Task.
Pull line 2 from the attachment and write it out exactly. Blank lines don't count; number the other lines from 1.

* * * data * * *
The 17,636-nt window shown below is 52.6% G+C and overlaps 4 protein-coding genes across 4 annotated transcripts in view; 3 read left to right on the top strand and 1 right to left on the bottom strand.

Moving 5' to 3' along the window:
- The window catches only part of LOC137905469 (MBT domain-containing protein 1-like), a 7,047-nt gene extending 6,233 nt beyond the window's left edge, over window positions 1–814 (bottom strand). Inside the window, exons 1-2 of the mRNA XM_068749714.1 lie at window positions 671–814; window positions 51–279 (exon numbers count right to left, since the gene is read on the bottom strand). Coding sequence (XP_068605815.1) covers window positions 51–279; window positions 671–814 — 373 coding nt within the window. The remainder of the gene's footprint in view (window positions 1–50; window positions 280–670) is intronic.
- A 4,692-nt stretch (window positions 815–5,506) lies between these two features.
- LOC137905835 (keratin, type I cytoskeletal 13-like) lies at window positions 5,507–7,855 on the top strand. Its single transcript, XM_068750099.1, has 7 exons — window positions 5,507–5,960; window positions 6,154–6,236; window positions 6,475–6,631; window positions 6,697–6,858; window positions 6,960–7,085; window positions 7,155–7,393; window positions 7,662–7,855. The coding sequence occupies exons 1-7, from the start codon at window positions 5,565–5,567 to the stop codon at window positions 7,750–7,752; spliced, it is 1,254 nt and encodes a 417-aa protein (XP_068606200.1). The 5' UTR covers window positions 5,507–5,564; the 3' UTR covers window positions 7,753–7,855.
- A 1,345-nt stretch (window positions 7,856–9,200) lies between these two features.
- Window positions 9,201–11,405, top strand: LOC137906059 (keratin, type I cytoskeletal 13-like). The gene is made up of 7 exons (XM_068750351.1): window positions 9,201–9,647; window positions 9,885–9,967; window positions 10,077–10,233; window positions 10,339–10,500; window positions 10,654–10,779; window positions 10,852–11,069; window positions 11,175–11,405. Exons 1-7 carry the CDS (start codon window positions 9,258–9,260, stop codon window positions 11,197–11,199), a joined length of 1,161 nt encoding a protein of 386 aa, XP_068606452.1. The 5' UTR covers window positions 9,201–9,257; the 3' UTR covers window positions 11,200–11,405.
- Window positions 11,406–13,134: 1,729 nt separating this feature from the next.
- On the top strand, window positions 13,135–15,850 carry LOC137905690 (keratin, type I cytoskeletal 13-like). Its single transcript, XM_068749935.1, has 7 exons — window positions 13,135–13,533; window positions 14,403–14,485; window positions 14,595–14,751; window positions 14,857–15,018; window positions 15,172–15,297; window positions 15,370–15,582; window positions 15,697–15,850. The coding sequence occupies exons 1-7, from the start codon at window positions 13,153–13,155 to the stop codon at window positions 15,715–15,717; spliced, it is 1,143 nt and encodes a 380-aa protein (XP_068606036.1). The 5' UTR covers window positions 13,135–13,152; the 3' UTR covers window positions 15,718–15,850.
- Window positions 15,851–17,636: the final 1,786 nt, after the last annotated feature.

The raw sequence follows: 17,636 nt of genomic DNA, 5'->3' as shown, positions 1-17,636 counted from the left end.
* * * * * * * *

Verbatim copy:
Moving 5' to 3' along the window: